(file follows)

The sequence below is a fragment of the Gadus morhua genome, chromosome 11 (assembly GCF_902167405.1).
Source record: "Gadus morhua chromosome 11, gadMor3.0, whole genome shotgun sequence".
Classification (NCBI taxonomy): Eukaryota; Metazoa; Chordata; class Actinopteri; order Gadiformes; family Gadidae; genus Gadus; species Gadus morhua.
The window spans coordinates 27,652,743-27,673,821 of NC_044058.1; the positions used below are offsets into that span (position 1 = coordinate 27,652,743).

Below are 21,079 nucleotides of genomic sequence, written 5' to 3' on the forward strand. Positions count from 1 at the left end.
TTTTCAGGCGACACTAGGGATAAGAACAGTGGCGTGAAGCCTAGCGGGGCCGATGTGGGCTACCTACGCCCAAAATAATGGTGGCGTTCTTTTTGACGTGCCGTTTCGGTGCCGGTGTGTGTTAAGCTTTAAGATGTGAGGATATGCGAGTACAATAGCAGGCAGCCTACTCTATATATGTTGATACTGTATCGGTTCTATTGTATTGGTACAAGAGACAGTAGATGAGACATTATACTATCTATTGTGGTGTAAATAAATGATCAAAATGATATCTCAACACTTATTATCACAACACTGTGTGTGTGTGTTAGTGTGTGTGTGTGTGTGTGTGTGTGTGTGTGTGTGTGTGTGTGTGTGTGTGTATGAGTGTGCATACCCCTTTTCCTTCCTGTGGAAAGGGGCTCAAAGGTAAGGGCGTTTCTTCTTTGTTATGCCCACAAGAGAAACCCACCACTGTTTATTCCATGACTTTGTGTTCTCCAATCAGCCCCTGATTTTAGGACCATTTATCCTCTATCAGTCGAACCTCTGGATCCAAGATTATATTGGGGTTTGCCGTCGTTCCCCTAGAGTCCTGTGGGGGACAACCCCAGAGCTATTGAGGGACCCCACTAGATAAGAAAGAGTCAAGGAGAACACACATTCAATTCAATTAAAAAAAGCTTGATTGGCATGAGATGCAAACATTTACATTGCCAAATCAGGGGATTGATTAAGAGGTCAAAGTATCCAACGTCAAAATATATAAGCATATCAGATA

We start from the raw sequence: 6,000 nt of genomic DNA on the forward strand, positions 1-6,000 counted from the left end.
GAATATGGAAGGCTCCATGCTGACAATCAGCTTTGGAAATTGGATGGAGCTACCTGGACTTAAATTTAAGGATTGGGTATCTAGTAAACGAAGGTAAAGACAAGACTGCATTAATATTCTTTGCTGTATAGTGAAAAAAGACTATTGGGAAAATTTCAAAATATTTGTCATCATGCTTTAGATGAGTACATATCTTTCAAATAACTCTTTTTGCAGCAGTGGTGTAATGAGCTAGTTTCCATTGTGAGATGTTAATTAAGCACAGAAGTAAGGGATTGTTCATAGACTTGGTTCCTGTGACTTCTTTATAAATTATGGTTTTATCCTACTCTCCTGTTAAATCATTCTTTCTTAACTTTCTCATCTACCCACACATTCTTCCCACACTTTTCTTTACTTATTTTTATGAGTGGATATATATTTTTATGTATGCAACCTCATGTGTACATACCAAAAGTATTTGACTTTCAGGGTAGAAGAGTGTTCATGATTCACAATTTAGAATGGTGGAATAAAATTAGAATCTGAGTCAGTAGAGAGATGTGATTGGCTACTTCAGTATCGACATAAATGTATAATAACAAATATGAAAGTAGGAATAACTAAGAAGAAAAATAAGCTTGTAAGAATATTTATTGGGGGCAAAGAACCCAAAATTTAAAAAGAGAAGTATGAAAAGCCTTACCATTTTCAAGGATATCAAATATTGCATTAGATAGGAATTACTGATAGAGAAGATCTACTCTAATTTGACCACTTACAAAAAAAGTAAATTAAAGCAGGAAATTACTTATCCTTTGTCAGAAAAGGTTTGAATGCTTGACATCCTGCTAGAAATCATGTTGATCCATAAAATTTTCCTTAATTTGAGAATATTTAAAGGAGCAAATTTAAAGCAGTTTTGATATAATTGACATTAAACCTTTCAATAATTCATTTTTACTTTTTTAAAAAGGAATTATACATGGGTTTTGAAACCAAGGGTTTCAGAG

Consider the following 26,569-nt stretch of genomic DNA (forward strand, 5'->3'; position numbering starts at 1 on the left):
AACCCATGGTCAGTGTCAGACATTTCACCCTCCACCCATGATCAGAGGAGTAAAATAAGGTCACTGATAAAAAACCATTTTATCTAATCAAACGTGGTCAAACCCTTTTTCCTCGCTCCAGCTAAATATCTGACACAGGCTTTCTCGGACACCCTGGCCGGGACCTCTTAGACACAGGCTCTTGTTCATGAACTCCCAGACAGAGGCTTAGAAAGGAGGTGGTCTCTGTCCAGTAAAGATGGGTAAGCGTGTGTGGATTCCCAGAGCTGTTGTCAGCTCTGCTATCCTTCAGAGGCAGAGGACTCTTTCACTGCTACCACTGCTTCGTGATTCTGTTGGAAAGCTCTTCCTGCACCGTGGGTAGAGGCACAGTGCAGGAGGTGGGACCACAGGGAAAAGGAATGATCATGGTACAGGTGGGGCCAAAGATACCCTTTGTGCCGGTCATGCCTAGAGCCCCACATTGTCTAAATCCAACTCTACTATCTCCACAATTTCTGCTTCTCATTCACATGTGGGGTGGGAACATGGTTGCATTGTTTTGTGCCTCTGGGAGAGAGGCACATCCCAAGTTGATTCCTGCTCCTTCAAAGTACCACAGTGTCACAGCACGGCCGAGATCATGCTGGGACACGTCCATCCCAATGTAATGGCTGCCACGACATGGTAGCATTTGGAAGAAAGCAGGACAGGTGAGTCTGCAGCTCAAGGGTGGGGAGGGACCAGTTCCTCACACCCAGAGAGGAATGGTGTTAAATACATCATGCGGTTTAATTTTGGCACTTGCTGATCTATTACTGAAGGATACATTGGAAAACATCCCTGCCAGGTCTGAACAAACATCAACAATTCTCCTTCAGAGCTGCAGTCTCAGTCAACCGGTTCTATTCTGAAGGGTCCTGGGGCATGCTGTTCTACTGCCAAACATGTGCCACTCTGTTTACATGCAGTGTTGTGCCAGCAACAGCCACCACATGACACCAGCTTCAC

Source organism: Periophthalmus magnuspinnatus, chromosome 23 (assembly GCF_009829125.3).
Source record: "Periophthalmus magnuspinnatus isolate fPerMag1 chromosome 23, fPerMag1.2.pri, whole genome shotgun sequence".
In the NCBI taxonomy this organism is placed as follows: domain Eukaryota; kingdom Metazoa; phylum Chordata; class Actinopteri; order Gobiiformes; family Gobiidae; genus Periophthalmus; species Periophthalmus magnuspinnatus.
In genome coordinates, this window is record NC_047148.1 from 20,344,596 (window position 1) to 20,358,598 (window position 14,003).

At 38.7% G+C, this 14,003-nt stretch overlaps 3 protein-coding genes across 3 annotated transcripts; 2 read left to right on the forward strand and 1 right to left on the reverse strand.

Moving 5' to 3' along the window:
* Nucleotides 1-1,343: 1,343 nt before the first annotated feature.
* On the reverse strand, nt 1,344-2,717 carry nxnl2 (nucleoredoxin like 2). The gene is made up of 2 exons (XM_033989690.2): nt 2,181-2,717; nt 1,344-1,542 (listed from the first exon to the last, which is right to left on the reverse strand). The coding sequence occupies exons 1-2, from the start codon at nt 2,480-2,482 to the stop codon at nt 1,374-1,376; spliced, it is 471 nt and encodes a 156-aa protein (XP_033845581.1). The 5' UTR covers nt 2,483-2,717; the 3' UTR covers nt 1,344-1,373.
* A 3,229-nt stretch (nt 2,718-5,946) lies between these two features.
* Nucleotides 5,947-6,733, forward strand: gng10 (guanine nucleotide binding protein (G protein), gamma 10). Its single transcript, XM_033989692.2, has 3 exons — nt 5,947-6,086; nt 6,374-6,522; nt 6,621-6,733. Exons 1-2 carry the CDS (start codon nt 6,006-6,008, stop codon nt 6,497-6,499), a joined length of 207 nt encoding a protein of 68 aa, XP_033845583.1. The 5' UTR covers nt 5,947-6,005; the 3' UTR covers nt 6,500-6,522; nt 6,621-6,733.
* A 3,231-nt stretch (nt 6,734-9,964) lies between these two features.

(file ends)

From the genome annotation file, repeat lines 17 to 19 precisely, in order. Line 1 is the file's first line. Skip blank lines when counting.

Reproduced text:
* Nucleotides 1-1,343: 1,343 nt before the first annotated feature.
* On the reverse strand, nt 1,344-2,717 carry nxnl2 (nucleoredoxin like 2). The gene is made up of 2 exons (XM_033989690.2): nt 2,181-2,717; nt 1,344-1,542 (listed from the first exon to the last, which is right to left on the reverse strand). The coding sequence occupies exons 1-2, from the start codon at nt 2,480-2,482 to the stop codon at nt 1,374-1,376; spliced, it is 471 nt and encodes a 156-aa protein (XP_033845581.1). The 5' UTR covers nt 2,483-2,717; the 3' UTR covers nt 1,344-1,373.
* A 3,229-nt stretch (nt 2,718-5,946) lies between these two features.